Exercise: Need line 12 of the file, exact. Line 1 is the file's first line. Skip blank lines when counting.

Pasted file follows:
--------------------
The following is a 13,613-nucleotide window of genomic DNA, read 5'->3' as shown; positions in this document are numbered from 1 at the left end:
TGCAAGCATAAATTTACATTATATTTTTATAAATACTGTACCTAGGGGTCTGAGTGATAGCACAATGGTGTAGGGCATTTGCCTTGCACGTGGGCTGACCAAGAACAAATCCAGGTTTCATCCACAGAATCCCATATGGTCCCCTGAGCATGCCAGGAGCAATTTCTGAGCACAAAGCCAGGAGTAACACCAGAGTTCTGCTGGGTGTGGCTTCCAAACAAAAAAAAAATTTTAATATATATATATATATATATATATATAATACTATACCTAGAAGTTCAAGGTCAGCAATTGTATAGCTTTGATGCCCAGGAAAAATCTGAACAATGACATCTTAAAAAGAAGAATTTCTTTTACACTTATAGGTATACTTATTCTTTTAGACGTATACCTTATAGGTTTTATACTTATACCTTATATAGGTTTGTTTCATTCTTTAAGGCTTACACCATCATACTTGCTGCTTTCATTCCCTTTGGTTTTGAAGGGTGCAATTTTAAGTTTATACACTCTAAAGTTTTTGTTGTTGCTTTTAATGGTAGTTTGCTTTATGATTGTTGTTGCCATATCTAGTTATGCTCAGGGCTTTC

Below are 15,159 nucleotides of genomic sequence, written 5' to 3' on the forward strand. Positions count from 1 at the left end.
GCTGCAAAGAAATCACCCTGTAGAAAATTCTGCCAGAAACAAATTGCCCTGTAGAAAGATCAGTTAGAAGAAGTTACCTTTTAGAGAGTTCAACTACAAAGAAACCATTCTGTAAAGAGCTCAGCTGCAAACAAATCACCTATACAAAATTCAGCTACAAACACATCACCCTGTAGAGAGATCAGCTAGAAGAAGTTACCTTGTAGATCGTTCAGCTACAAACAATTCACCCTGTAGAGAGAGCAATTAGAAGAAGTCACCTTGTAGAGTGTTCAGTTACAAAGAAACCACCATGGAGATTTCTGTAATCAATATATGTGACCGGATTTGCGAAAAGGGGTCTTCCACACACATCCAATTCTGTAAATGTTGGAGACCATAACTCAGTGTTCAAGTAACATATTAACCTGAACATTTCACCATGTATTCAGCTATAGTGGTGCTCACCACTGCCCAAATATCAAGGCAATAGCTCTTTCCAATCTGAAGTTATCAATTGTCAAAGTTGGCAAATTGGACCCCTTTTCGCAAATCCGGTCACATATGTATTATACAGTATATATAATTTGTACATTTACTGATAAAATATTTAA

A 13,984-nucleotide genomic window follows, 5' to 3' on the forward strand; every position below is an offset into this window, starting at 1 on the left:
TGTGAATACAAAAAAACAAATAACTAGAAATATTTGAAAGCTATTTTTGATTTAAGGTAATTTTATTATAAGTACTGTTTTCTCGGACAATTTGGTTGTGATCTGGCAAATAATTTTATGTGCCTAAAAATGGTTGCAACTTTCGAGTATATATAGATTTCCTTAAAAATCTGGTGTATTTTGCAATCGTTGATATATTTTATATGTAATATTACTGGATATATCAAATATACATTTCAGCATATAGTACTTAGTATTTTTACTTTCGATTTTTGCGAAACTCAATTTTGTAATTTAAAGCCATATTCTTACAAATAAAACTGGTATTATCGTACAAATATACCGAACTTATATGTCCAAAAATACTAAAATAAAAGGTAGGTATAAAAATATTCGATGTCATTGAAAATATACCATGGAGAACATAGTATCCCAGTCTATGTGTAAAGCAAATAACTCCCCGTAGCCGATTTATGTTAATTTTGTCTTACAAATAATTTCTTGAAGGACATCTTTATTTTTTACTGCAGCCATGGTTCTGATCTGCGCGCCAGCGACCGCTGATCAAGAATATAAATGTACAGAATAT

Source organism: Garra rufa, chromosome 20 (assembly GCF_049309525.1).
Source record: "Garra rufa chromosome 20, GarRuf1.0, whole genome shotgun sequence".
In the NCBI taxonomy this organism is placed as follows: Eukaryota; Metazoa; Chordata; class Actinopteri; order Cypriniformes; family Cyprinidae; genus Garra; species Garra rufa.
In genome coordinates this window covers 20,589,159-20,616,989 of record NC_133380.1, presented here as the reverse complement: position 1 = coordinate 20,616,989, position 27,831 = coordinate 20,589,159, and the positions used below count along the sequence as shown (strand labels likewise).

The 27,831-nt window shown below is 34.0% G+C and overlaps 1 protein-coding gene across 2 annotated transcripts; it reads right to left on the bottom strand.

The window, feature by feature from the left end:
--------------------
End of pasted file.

The window, feature by feature from the left end: